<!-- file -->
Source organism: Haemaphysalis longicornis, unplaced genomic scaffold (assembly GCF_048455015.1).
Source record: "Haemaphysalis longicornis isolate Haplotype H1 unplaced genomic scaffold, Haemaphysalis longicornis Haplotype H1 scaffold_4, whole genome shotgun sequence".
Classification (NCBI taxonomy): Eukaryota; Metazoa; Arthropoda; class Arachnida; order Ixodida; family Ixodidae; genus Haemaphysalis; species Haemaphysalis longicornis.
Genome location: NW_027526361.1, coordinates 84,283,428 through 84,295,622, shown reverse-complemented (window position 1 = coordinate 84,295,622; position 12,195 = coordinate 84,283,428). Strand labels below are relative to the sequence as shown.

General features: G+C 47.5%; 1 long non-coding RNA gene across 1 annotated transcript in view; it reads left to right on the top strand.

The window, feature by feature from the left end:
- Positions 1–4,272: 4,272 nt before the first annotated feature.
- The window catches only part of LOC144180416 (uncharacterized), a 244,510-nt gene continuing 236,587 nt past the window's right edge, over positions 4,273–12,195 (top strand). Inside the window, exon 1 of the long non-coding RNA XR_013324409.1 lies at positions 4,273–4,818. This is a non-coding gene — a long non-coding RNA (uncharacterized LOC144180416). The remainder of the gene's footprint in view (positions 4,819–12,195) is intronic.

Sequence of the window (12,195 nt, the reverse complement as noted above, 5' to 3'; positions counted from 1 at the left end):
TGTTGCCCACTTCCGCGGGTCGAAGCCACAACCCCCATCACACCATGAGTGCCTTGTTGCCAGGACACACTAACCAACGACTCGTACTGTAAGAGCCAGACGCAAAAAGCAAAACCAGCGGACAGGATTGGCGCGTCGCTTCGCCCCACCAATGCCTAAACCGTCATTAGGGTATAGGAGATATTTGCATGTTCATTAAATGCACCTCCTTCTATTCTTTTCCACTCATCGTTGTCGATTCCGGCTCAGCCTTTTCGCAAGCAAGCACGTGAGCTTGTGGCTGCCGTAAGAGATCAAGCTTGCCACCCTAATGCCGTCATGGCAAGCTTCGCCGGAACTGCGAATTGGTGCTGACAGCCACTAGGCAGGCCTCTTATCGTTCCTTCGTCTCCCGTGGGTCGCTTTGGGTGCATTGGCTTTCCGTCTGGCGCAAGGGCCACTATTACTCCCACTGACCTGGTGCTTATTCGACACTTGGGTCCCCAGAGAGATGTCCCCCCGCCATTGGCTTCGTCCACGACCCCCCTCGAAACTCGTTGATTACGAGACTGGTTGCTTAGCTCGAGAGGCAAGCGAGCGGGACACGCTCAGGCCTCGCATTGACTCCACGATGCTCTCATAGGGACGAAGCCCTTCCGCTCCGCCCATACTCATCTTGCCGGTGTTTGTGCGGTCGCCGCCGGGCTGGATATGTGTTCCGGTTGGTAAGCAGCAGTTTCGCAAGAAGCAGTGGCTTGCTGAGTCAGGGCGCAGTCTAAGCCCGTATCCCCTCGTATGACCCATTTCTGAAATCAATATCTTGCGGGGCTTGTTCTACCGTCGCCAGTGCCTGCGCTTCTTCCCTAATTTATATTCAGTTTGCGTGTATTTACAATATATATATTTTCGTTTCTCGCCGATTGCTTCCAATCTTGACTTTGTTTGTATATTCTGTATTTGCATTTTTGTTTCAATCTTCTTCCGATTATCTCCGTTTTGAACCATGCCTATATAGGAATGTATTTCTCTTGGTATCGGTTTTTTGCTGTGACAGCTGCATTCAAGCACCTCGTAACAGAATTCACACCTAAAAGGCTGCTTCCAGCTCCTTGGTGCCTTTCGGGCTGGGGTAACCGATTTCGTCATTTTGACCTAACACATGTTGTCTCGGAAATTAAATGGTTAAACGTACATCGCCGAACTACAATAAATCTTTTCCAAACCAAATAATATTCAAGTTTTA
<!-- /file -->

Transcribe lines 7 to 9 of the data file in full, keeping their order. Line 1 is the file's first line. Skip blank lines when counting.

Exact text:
- Positions 1–4,272: 4,272 nt before the first annotated feature.
- The window catches only part of LOC144180416 (uncharacterized), a 244,510-nt gene continuing 236,587 nt past the window's right edge, over positions 4,273–12,195 (top strand). Inside the window, exon 1 of the long non-coding RNA XR_013324409.1 lies at positions 4,273–4,818. This is a non-coding gene — a long non-coding RNA (uncharacterized LOC144180416). The remainder of the gene's footprint in view (positions 4,819–12,195) is intronic.

Sequence of the window (12,195 nt, the reverse complement as noted above, 5' to 3'; positions counted from 1 at the left end):